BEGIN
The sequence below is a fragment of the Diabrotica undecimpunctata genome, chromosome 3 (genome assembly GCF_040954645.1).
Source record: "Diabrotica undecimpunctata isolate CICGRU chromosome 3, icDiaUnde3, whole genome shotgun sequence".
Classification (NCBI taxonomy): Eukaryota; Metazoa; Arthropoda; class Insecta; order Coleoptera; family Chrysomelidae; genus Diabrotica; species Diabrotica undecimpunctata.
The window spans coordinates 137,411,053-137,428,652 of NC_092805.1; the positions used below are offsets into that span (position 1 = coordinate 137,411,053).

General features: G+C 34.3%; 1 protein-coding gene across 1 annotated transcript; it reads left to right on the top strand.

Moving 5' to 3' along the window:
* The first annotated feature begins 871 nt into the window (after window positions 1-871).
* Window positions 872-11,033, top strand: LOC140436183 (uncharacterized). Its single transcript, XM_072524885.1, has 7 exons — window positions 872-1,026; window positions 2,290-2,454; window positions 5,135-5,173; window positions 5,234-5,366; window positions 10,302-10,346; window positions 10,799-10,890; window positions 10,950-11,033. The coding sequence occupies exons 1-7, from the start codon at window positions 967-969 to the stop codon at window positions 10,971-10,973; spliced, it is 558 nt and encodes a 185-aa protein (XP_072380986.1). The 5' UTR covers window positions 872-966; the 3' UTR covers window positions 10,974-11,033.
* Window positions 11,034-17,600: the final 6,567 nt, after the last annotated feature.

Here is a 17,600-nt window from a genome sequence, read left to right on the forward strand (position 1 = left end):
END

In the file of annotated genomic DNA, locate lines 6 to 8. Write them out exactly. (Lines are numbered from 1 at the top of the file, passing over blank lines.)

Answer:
Moving 5' to 3' along the window:
* The first annotated feature begins 871 nt into the window (after window positions 1-871).
* Window positions 872-11,033, top strand: LOC140436183 (uncharacterized). Its single transcript, XM_072524885.1, has 7 exons — window positions 872-1,026; window positions 2,290-2,454; window positions 5,135-5,173; window positions 5,234-5,366; window positions 10,302-10,346; window positions 10,799-10,890; window positions 10,950-11,033. The coding sequence occupies exons 1-7, from the start codon at window positions 967-969 to the stop codon at window positions 10,971-10,973; spliced, it is 558 nt and encodes a 185-aa protein (XP_072380986.1). The 5' UTR covers window positions 872-966; the 3' UTR covers window positions 10,974-11,033.